IT'S BAD ENOUGH for Pennsylvania's unemployed that the state's needle on joblessness has barely budged for two years.
But now they're fighting to keep from being thrown off a cliff - the so-called "fiscal cliff."
Unless Washington gets its act together before the end of the year, an estimated 115,000 jobless workers in the Keystone State will immediately stop getting unemployment checks after Dec. 31, threatening their ability to pay their bills and feed their families. That's the number that will be cut off if extended unemployment benefits - Pennsylvanians are now eligible for 63 weeks, up from the normal 26 weeks - are killed by legislative inaction.
Nationwide, an estimated 2.1 million people could lose benefits, which could help snuff out the slow economic recovery. On Tuesday, about 75 Philadelphians rode buses to the U.S. Capitol to join several thousand of their unemployed comrades from around the country to lobby members of Congress and rally support.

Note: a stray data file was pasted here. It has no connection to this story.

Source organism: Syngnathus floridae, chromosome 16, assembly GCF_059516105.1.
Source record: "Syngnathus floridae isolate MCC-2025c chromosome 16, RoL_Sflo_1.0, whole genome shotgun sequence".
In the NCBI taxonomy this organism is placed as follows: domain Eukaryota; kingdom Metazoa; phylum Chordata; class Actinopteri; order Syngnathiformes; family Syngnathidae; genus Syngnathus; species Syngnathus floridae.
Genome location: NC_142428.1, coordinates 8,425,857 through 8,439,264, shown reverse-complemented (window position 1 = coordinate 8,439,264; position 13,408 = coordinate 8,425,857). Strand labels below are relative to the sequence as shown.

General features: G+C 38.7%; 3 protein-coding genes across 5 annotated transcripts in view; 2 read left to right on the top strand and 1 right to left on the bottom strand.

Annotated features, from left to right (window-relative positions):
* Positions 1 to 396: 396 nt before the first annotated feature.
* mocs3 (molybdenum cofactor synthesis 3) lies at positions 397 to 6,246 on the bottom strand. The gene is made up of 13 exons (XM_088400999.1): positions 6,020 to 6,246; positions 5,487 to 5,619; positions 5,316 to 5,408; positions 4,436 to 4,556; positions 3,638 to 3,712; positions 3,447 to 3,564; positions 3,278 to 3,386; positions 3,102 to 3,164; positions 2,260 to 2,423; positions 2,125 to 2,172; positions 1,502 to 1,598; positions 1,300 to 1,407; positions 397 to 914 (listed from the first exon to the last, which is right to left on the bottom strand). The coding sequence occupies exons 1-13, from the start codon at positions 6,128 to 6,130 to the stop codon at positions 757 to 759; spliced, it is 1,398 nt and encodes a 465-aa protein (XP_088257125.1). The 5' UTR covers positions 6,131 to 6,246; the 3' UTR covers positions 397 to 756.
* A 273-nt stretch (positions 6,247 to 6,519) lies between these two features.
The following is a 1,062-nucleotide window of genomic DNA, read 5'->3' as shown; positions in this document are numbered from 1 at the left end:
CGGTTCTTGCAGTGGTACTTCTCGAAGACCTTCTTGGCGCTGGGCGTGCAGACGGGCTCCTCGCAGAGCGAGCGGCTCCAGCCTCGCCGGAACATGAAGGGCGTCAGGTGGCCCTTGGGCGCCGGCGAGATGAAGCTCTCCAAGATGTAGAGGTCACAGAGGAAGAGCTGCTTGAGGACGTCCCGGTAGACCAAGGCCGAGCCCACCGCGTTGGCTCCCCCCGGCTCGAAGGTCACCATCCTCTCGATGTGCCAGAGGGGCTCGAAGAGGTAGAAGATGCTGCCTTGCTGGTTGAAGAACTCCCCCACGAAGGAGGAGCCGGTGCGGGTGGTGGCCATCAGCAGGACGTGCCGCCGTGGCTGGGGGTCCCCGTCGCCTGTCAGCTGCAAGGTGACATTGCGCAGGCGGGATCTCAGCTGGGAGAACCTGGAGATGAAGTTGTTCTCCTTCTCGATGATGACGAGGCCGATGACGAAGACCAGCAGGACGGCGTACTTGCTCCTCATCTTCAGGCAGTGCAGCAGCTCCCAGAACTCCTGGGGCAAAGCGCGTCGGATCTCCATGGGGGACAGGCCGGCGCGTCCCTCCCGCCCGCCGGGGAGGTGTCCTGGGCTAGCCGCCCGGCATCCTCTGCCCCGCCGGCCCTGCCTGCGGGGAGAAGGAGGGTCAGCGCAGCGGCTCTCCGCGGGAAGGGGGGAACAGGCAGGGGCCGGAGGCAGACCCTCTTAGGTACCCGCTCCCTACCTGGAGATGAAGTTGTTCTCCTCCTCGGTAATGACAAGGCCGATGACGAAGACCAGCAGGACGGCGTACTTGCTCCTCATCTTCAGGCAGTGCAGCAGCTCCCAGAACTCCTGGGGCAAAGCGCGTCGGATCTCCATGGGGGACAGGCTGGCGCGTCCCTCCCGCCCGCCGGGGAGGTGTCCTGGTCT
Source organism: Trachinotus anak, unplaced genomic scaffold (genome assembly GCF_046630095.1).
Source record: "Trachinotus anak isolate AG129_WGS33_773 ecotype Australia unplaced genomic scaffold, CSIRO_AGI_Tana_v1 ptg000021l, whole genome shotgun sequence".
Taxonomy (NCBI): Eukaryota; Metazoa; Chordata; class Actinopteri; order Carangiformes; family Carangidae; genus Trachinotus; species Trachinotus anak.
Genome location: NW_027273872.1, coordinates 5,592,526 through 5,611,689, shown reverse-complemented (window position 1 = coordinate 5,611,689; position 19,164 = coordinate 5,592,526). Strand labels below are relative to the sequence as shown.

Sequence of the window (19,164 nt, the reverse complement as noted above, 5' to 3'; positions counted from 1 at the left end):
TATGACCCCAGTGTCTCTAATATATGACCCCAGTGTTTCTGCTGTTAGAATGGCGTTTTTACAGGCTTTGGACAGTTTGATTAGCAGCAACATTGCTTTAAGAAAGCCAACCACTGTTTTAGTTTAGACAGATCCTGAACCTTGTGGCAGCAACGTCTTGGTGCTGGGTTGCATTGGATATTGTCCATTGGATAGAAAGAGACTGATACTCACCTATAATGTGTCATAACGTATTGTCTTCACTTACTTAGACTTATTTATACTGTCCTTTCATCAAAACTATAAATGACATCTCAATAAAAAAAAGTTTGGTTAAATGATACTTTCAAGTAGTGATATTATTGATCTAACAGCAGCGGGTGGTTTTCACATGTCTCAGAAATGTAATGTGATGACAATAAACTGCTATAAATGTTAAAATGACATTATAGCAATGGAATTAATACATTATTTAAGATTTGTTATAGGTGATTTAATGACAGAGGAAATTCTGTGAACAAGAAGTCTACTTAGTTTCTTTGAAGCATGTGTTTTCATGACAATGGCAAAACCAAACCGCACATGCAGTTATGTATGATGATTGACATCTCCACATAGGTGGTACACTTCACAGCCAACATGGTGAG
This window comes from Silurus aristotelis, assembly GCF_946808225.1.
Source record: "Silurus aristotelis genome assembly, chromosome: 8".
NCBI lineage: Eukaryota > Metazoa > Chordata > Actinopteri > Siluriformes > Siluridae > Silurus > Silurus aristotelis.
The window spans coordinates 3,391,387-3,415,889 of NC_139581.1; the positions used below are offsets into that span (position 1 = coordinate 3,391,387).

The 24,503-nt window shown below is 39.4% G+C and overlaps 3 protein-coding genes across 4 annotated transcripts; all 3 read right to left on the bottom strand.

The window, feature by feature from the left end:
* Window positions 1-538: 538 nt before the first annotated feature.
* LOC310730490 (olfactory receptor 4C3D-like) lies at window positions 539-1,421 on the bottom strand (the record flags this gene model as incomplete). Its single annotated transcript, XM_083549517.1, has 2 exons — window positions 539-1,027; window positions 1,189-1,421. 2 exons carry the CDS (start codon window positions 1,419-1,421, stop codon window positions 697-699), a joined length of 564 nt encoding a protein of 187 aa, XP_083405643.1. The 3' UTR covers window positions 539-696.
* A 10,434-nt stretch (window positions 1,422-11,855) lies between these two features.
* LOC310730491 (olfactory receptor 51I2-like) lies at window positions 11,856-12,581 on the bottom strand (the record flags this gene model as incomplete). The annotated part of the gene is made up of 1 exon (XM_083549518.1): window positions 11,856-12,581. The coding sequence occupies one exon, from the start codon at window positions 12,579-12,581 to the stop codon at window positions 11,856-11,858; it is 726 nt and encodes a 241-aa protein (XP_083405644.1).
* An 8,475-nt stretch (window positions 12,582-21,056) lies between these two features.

John Dodds, who heads the Philadelphia Unemployment Project, which brought the workers to the rally, argued that the benefits should be extended because so many of the unemployed have been unable to find work for months. "Even a year after the recovery started, there are still way more people out of work than in the history of the country since the Great Depression," he said.
The unemployed aren't the only folks who will take a hit if Congress fails to reach a deal before the New Year:
All workers will see their weekly payroll tax rise to prerecession levels - in essence, a 2 percent pay cut.
Generally, taxes will rise for all Americans - partly because lower rates for most taxpayers (the so-called "Bush tax cuts" of 2001 and 2003) would expire and partly because an expansion of tax credits for low-income families raising children or paying college tuition are due to expire. The average middle-income family will pay $2,000 more, according to the nonpartisan Tax Policy Center.
In addition, the "fiscal cliff" would raise taxes on investments and on the estate tax paid after the death of wealthy individuals.